We chose what we wanted to study, more like college students than high school students. There were no grades; narrative evaluations and teacher student conferences were the measures of progress. With large, open classrooms under one roof, came the double-edged sword of community and yet for socially conscious teens, there was no place to hide. You could be sitting in French class and literally stop thinking or talking if a cool kid walked by, jamming your brain. There were plenty of even bigger things the school didn’t get right, too. We smoked cigarettes in the courtyard with teachers between classes, some students got lost in all that freedom—and independent study in algebra was just plain harebrained 1970s pedagogy, but what the school got right is precisely what brought me to join the team here at Gravity Goldberg, LLC.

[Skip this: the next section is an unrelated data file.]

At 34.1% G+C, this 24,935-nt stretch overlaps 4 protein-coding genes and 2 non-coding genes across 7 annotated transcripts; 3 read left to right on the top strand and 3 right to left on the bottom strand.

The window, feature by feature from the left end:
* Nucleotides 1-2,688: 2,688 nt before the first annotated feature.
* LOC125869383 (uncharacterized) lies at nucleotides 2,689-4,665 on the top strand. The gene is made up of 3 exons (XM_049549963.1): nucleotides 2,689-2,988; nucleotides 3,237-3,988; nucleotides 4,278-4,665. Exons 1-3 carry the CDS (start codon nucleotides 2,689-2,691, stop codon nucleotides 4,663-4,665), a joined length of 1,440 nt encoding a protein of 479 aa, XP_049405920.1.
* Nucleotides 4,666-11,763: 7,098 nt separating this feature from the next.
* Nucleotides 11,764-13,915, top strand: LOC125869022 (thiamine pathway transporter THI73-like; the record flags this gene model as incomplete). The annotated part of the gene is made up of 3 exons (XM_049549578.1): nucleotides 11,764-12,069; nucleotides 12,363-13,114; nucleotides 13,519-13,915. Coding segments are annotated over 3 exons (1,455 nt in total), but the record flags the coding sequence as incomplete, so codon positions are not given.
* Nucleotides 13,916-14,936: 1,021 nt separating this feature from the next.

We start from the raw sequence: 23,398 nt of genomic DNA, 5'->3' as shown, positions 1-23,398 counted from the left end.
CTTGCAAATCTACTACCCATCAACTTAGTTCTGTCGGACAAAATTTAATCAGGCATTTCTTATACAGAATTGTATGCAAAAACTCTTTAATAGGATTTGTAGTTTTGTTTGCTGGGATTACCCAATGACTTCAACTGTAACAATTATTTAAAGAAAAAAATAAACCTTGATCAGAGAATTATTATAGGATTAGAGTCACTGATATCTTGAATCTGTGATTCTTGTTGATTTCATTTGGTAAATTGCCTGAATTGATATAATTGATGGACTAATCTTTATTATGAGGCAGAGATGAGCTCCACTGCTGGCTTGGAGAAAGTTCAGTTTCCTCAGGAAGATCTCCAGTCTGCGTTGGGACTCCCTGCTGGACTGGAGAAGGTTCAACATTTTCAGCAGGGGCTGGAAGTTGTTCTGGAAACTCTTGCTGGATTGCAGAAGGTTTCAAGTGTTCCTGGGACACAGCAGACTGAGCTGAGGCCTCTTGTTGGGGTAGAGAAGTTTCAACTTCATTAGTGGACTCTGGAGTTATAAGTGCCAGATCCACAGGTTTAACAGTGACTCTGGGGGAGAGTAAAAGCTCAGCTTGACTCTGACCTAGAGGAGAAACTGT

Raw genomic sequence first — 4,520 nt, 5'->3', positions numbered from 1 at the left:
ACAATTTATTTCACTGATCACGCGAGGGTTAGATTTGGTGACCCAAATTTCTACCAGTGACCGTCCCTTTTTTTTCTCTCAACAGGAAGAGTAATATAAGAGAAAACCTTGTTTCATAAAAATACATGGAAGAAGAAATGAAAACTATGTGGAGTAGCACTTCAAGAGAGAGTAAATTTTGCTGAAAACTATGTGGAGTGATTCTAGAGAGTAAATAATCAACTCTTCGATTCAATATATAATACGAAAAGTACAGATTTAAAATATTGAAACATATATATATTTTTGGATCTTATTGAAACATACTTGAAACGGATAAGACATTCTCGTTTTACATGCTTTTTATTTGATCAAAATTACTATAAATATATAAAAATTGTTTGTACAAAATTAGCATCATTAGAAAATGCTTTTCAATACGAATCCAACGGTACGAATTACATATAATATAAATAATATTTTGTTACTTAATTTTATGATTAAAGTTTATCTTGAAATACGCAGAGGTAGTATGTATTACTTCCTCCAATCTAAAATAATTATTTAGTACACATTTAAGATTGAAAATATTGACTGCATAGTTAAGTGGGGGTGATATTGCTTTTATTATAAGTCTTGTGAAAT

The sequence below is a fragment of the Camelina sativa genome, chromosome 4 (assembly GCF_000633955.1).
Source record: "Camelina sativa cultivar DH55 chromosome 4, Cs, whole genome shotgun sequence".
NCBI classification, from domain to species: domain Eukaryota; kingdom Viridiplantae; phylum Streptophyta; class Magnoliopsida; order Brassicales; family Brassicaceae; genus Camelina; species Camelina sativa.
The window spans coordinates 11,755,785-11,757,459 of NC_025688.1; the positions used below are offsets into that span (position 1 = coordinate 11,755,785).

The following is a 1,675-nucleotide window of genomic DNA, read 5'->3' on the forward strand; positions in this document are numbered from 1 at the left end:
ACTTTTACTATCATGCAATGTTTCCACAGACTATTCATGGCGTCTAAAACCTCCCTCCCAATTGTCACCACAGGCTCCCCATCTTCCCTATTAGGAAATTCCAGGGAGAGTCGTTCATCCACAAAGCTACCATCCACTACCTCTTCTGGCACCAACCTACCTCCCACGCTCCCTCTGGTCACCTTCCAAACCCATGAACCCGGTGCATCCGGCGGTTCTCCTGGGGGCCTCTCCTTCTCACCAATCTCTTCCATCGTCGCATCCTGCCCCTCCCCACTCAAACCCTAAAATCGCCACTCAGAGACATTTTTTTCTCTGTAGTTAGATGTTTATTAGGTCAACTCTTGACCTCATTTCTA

What Hammonasset got right, and what the Gravity Goldberg team gets right, is a simple, yet steely belief that if you get to know the learners well enough, and you give them choice, they have a better shot of finding their way to a good first path in life.
So, back to my being saved. Despite my low confidence, I chose to take Mark Johnson’s American history class in the fall of sophomore year. He was a revered teacher, and the “smarter”, popular students, including my older brother, seem to hover around him like an aura. He wore tweed jackets and corduroys just about each day, and he smoked a pipe. How quiet I must have been in his class in the beginning. I don’t recall it, but I remember where it all led. Mark saw potential in me that I was too unconfident to see. He drew me out in class